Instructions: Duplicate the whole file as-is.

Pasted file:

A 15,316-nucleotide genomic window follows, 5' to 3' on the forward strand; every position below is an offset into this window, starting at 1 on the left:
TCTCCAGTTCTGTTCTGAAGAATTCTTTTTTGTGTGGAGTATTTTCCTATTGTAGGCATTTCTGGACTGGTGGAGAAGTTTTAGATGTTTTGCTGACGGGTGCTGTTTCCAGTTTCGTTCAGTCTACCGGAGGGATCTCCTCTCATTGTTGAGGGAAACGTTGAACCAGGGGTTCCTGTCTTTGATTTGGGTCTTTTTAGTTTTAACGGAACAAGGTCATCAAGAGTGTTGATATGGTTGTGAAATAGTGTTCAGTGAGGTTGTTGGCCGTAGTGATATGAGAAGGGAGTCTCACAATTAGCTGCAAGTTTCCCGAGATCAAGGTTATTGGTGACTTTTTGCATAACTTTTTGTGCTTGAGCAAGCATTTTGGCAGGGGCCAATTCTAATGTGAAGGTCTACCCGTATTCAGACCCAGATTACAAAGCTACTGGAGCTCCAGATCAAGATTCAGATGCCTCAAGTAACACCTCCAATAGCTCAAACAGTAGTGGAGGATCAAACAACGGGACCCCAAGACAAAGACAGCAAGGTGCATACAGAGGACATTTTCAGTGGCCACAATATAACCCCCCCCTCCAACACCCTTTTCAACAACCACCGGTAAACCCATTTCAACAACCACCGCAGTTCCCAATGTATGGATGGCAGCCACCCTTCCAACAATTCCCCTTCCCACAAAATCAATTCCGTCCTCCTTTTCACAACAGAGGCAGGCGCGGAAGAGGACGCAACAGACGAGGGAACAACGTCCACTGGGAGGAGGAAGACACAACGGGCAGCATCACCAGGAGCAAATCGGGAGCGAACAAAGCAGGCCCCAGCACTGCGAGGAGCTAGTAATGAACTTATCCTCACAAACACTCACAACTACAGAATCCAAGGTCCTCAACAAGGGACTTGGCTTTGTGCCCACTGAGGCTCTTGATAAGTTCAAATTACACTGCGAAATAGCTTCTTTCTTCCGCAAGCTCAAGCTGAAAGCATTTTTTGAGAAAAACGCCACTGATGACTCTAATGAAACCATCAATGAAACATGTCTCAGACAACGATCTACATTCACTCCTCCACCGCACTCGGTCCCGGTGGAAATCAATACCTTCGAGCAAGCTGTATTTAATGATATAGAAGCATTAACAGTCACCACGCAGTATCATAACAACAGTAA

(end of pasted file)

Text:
A 15,316-nucleotide genomic window follows, 5' to 3' on the forward strand; every position below is an offset into this window, starting at 1 on the left:
TCTCCAGTTCTGTTCTGAAGAATTCTTTTTTGTGTGGAGTATTTTCCTATTGTAGGCATTTCTGGACTGGTGGAGAAGTTTTAGATGTTTTGCTGACGGGTGCTGTTTCCAGTTTCGTTCAGTCTACCGGAGGGATCTCCTCTCATTGTTGAGGGAAACGTTGAACCAGGGGTTCCTGTCTTTGATTTGGGTCTTTTTAGTTTTAACGGAACAAGGTCATCAAGAGTGTTGATATGGTTGTGAAATAGTGTTCAGTGAGGTTGTTGGCCGTAGTGATATGAGAAGGGAGTCTCACAATTAGCTGCAAGTTTCCCGAGATCAAGGTTATTGGTGACTTTTTGCATAACTTTTTGTGCTTGAGCAAGCATTTTGGCAGGGGCCAATTCTAATGTGAAGGTCTACCCGTATTCAGACCCAGATTACAAAGCTACTGGAGCTCCAGATCAAGATTCAGATGCCTCAAGTAACACCTCCAATAGCTCAAACAGTAGTGGAGGATCAAACAACGGGACCCCAAGACAAAGACAGCAAGGTGCATACAGAGGACATTTTCAGTGGCCACAATATAACCCCCCCCTCCAACACCCTTTTCAACAACCACCGGTAAACCCATTTCAACAACCACCGCAGTTCCCAATGTATGGATGGCAGCCACCCTTCCAACAATTCCCCTTCCCACAAAATCAATTCCGTCCTCCTTTTCACAACAGAGGCAGGCGCGGAAGAGGACGCAACAGACGAGGGAACAACGTCCACTGGGAGGAGGAAGACACAACGGGCAGCATCACCAGGAGCAAATCGGGAGCGAACAAAGCAGGCCCCAGCACTGCGAGGAGCTAGTAATGAACTTATCCTCACAAACACTCACAACTACAGAATCCAAGGTCCTCAACAAGGGACTTGGCTTTGTGCCCACTGAGGCTCTTGATAAGTTCAAATTACACTGCGAAATAGCTTCTTTCTTCCGCAAGCTCAAGCTGAAAGCATTTTTTGAGAAAAACGCCACTGATGACTCTAATGAAACCATCAATGAAACATGTCTCAGACAACGATCTACATTCACTCCTCCACCGCACTCGGTCCCGGTGGAAATCAATACCTTCGAGCAAGCTGTATTTAATGATATAGAAGCATTAACAGTCACCACGCAGTATCATAACAACAGTAA